Be more than a one trick proposition

By Chris Aitken

While many successful startups and even traditional business appear at first glance to be outstanding at offering only a single service or product – closer inspection reveals that many companies such as PayPal, Google, Facebook, Apple, Amazon actually provide a range of services and products to distinct customer or market segments.

At the outset of a successful startup your efforts may centre exclusively on your one unique service or product concept. However, it is not uncommon for this to morph over time into several related but distinct products or services – driven by the particular needs of distinct customer segments.

The question then becomes how to design services that are mutually complementary and not competing, and how to do this in a way that naturally ensures continuity of great customer experience? There are certainly many examples where the introduction of a new product or service has led to confusion for new customers or disenfranchisement of existing customers.

I believe the concept of a Service Portfolio unlocks a number of important perspectives and considerations that can be easily overlooked during the process of Service Design.

This article is the fourth in a series that describes the separate design activities that make up the FromHereOn Business Design Method.  In this article we cover the topic of Service Portfolio Design and why it is important.


At FromHereOn we define a Service as an undertaking to provide a specified product or outcome that is requested or purchased by customer and provided to an agreed level of quality or performance. To design a service we follow a diverge/converge human-centred design process – starting with the customer and their ambition and ending with a defined service concept and prototype. 

We consider a service concept to be distinct if it is unique amongst the services a company provides (and not just a variation of an existing service) and/or it is provided to a new market segment (i.e., not just to a new segment within an existing market).

We reserve the term Product to mean a tangible output provided to a consumer via a service.  A Product can be owned by a customer (unlike a Service).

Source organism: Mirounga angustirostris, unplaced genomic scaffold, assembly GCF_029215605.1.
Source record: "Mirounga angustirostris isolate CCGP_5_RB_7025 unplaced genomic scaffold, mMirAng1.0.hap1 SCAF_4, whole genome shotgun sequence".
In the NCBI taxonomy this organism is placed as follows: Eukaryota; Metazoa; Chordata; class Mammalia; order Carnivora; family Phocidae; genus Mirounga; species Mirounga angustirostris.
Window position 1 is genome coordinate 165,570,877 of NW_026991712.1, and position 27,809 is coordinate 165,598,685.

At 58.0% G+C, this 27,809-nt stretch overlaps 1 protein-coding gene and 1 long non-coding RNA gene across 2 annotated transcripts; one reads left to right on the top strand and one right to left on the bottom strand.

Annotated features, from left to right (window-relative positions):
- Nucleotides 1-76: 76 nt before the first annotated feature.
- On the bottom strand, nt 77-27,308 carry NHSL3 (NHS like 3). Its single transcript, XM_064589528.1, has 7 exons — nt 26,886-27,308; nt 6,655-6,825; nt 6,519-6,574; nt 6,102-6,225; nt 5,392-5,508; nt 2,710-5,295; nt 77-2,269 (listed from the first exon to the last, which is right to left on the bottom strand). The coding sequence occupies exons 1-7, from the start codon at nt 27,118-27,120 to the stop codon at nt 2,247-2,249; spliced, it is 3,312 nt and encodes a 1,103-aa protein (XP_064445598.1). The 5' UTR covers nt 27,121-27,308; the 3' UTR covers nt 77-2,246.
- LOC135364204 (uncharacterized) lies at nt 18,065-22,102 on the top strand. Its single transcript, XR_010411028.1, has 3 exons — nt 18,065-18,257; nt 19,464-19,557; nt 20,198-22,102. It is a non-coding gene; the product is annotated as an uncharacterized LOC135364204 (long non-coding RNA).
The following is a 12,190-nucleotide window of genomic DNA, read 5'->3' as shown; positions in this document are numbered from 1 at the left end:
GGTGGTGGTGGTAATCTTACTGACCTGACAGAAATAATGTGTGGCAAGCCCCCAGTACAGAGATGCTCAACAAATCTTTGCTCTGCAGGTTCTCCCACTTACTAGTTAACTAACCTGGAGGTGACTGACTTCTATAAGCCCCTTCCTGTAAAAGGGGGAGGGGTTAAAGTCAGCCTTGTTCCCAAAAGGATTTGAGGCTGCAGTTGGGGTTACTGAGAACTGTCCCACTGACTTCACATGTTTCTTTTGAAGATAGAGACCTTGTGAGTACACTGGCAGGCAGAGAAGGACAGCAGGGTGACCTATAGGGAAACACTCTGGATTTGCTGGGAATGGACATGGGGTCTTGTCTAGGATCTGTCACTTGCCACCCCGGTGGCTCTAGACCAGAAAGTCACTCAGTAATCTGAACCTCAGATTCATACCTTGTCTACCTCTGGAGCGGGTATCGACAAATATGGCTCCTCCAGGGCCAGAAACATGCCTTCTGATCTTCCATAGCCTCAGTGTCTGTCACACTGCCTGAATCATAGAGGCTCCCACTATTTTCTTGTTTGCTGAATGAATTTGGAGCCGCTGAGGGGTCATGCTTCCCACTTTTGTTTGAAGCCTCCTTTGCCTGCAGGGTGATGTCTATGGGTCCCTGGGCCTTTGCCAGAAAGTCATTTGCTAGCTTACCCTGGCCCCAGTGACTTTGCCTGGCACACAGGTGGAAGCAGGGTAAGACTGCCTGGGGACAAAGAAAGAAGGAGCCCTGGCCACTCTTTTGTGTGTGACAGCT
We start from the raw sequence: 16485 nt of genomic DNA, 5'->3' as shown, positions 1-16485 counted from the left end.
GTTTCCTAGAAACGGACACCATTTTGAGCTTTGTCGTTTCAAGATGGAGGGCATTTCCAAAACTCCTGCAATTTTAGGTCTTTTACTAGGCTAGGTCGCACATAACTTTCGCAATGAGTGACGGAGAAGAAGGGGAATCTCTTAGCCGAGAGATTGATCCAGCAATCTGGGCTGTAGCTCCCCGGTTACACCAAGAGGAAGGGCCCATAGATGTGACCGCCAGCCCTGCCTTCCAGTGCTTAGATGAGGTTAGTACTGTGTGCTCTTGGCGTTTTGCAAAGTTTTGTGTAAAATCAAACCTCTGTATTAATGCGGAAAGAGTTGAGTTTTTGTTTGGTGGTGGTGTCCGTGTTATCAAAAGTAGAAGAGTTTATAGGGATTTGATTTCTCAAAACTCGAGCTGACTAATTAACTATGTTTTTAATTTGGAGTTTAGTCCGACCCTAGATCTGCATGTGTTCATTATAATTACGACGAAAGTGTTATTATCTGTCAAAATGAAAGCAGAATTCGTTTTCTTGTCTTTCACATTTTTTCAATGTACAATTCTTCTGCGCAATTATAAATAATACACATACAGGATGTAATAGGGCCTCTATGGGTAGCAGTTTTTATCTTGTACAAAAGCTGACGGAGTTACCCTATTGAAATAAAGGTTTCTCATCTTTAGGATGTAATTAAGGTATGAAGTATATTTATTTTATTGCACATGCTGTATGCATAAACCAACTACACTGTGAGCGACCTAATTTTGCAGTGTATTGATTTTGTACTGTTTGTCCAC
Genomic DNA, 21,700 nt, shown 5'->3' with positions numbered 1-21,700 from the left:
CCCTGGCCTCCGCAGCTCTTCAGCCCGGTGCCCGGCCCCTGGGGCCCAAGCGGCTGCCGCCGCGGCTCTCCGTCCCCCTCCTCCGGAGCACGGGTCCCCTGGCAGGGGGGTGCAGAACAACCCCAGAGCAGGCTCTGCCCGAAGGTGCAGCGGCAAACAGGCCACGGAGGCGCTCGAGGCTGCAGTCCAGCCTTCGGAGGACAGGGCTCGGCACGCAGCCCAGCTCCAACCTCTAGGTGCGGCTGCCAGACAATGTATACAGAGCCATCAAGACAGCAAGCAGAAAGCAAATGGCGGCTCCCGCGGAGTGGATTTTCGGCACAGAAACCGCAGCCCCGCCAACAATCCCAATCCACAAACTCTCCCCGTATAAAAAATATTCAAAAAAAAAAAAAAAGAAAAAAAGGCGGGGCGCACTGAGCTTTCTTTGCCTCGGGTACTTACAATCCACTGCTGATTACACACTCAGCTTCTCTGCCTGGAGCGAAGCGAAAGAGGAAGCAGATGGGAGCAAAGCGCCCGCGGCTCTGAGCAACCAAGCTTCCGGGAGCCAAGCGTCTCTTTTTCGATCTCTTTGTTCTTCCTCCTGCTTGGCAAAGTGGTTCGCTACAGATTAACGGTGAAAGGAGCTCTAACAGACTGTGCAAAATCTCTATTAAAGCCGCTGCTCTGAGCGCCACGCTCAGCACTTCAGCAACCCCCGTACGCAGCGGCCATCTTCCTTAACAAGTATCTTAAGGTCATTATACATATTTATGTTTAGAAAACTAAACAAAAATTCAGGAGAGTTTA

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Sooner or later the design of single services or products within dedicated service design streams becomes insufficient to ensure that the collection of all services and products the company provides to consumers represent a coherent system ‘eco-system’.  We call this collection of all the company products and services the company’s ‘service portfolio’.

Optimal service design can only be achieved in the context and with reference to all other services provided by your organisation.

The mix and match of services can be mutually reinforcing or counterproductive, therefore there is a need to make the assessment of the contribution of an individual service to the overarching intended customer experience.


Our design process starts with an empathetic, well researched understanding of the customer and their job or jobs to be done.   We use the Value Proposition Canvas to understand match between current services and service features, and customer Jobs, Gains and Pains. Unmatched Pains are often candidates for new service features (and sometimes whole new service concepts!).  We then ideate over a matrix of Customer Pains and dimensions of Capability (people, process, information and technology) to generate 100’s of service features.  We then coalesce these into an initial service concept of ‘hypothesis’.

The process then continues to test this initial service hypothesis and understand desirability from the customer’s perspective. We then further refine and move to rapidly prototyping the service concept to gain more feedback on concept and ways to improve it. We also review the service concept at this stage in the context of the company’s overall service portfolio – are there double ups or gaps?